COVID-19 Strikes Harder: Will the Coming Weeks Be Worse Than the 2008 Recession for America?
As the number of confirmed COVID-19 cases in the United States continues to rise dramatically, there is more cause for concern in the economy.
The release of the weekly jobless claims numbers has severely impacted the U.S. economy. The numbers released on Thursday morning revealed that jobless claims had risen to an all-time high. The new record dwarfs the numbers seen during the 2008 global recession.
Then, the total number of jobless claims was less than 700,000.
Now, they are almost five times higher. Millions of employees are already out of a job with the worst still yet to come.
But what are the likely implications for the stock market?
Major upcoming influences on the market:
- The stimulus bill: Still awaiting approval by the House of Representatives, we expect that this will be one of the major indicators of what direction the market will take next.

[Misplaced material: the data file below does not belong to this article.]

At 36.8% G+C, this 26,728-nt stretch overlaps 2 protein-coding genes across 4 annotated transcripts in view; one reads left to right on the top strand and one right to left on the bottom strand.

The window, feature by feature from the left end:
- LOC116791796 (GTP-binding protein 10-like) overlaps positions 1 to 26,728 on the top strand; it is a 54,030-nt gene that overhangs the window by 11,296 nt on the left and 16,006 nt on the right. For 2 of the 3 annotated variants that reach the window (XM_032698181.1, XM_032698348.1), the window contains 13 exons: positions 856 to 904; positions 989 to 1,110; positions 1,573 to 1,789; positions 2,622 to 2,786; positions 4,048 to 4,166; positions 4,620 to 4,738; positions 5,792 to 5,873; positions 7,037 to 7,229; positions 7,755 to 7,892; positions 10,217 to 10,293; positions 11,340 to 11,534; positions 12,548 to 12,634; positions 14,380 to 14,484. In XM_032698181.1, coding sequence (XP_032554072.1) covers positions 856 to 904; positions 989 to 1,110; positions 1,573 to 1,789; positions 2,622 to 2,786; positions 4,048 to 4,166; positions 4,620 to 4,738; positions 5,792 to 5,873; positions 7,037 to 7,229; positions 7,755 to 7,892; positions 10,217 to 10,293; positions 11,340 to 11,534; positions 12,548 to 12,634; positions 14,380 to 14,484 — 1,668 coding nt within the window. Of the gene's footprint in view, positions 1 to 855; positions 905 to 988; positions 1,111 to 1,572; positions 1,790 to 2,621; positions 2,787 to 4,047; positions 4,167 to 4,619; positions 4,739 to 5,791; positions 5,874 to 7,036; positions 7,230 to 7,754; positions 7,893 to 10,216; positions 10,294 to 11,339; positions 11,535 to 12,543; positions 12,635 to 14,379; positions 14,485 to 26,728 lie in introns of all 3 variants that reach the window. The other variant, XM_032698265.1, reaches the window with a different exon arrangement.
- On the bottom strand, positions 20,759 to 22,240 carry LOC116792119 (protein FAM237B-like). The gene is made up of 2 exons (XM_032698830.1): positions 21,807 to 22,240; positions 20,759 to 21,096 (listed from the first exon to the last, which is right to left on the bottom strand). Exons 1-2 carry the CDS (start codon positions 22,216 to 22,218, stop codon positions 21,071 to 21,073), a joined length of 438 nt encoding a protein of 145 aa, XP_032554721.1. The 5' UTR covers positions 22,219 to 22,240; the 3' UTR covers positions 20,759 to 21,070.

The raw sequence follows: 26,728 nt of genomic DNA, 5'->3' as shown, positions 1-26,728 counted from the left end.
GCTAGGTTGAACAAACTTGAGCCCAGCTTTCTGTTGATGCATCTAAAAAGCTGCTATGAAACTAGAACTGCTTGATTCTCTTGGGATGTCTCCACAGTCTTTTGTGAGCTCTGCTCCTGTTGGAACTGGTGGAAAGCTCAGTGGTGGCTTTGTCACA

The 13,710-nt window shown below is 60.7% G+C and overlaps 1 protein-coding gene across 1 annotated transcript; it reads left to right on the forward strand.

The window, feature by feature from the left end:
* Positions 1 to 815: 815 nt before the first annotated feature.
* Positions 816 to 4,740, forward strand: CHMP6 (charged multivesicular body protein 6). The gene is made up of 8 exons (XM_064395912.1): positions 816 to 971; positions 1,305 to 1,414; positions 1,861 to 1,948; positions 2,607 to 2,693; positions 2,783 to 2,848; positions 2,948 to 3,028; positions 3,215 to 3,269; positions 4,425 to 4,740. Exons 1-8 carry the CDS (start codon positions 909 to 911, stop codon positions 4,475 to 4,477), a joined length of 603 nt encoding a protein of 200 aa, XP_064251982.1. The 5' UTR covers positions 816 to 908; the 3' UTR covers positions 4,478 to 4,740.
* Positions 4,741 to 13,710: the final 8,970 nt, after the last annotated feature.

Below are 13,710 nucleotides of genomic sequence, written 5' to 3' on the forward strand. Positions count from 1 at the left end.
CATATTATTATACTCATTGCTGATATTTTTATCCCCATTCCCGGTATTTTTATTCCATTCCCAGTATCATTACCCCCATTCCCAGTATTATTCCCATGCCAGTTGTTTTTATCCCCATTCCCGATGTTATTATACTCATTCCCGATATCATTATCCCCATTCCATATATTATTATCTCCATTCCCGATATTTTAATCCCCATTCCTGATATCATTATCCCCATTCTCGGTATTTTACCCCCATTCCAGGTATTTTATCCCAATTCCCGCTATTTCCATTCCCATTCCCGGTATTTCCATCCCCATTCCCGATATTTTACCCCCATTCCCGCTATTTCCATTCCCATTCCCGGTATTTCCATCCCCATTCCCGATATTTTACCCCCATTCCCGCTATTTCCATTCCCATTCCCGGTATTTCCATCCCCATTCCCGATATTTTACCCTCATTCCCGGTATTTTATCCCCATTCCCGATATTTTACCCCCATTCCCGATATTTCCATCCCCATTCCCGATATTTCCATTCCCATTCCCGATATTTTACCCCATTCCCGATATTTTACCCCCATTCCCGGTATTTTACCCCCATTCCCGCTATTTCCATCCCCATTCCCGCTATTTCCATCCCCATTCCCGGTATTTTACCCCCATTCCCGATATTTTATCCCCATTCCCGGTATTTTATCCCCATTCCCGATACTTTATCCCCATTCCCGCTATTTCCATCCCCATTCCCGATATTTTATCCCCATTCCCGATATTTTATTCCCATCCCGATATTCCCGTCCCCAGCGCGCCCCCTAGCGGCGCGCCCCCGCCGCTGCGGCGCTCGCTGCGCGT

The Federal Government is ready to disburse $2.2 trillion as an immediate relief package. If confirmed COVID-19 virus cases continue to increase at an exponential rate, the country is sure to see greater financial distress in the weeks to come.
- President Trump’s statement on reopening the economy: President Donald Trump stated on Friday in an interview with Sean Hannity that he might be targeting as soon as Easter to reopen the economy.
However, this seems to be an overly optimistic target, with most health advisors declaring that the U.S. needs to wait for the pandemic to pass or at least be somewhat under control before any major actions can be taken.
“You can destroy a country this way, by closing it down, where it literally goes from being the most prosperous,”
The USD lost ground to most other currencies on Thursday but in the early hours of Friday has regained some of this ground.
The economic situation has reached such a critical stage that even the best technical strategies can be misleading in such a volatile and uncertain environment.
As such, we might have to increasingly rely on fundamentals to better determine what direction the market is likely to take in the near future.
The House is scheduled to make its final decisions on the stimulus bills on Friday.
A unanimous decision is a possibility, but not a certainty. In any case, the country might already be in recession despite the extreme measures that have already been undertaken.